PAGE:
Lone Star State of Mind
BY Diane Anderson-Minshall
January 20 2012 3:16 PM ET
There’s something intoxicating about Holland Taylor, the actress who has become a Hollywood legend by specializing in sexy, feisty, elegant but ballsy characters on film, stage, and television. When she calls 10 minutes after you last spoke and says, “Let me ask you a hypothetical question,” she’s open to a conversational debate that can take hours — veering from politics to monogamy to the sociocultural quirks of Generation X — and you will not win.
Not just because the 69-year-old star of Two and a Half Men is still smoking hot well into middle age (which she is) but because she possesses a fiery intellect and spirited eloquence that’s rare in Hollywood. And she uses it for good, taking on passion projects (like her new one-woman show, Ann, about former Texas governor Ann Richards) and advocating for causes (a longtime supporter of AID for AIDS, Taylor was recently honored at its A Faire of the Heart event with an AIDS Celebrity Trailblazer Award).
“I just think to be honored, just for giving a you know tiny bit of time and money is just … ” Taylor pauses, a reflection she does often. There are no “ums” or “you knows” in her conversations, just thoughtful pauses before she continues. “The fact is the people who work to put on that evening, who donated their time and effort to do that, gave more than I did. So they are the ones that should be honored. All the workers in the field, all the people that as part of their regular life donate their time and effort for something — that’s who really deserves recognition and thanks.”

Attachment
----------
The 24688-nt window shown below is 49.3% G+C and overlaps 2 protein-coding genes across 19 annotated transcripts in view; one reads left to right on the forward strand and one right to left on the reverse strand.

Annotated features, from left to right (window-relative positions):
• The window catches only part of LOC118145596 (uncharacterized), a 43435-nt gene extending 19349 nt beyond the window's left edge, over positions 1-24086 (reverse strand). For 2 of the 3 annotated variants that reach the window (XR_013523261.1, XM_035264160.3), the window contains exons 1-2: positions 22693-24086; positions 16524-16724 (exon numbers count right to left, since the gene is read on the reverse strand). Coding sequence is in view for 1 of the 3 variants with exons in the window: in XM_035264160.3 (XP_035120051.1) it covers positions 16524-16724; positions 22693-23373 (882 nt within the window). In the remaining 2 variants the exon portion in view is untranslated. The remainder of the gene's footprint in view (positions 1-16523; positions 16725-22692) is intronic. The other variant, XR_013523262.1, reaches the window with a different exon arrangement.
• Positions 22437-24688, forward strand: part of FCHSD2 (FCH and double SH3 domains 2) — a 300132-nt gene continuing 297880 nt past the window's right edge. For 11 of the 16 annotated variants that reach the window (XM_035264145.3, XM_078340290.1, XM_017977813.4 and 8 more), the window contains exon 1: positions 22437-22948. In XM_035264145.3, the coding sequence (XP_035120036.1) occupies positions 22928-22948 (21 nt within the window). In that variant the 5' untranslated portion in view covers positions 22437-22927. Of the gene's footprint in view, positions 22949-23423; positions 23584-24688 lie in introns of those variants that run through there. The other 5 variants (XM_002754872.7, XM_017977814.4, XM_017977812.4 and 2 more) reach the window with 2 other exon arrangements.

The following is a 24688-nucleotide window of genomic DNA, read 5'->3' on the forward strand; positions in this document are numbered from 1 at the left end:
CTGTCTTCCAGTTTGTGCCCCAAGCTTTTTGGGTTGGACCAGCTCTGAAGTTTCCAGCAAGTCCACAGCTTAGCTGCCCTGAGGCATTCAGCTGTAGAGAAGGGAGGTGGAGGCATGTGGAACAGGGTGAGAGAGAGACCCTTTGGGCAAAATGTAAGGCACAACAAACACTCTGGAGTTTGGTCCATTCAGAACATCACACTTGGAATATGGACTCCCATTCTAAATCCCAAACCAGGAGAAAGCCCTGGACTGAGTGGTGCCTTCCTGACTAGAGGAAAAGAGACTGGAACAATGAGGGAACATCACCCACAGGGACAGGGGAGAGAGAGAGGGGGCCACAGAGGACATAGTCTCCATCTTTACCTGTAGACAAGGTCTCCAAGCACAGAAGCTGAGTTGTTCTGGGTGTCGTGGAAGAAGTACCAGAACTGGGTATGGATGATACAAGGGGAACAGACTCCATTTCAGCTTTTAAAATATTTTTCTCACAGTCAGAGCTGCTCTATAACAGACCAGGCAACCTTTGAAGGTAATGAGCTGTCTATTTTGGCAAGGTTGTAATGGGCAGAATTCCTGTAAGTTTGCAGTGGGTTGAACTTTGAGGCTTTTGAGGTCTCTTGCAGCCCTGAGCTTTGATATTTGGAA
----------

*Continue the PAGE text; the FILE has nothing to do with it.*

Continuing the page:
Taylor first came to fame as Tom Hanks’s ruthless boss, Ruth Dunbar, on Bosom Buddies, the quasi-drag comedy of the early ’80s. The Philadelphia native — whom The New Yorker called “the first vaudeville Gentile we ever saw” — had left New York’s theater scene to try her luck in Hollywood. Roles in films and TV have steadily come her way sense.
“Whatever comes my way I’ve often had to do,” she says. “It’s not like I have a trust fund I’m living on. I never had any dough except what I made. And goodness, my first 10 years as an actress were extremely very much a struggle. Playing character roles in movies, which I generally did, might mean you might work only two or three weeks or something. So it’s much easier to make a living in Hollywood, but it’s no snap of the fingers still — absolutely not.”
Though there’s a rich diversity in her characters (in films like The Truman Show and Legally Blonde, TV series including Men, Monk, and The Practice, for which she won and Emmy), there’s a kernel of Taylor in many of her defining roles — minus the self-indulgent bitchiness fans love about her turn as Evelyn, the matriarch on Men.
While the media hounded Men star Sheen over his bizarre behavior, Taylor stayed squarely in the actor’s corner. “I think of Charlie and [Men costars] Jon [Cryer] and Angus [T. Jones] as family, and I sort of feel very familial toward them,” she says. “And I miss Charlie very much. And the fact that Ashton [Kutcher, Sheen’s replacement] is really wonderful and inventive and a delightful person takes away nothing from the fact that Charlie was those things as well and I miss him.”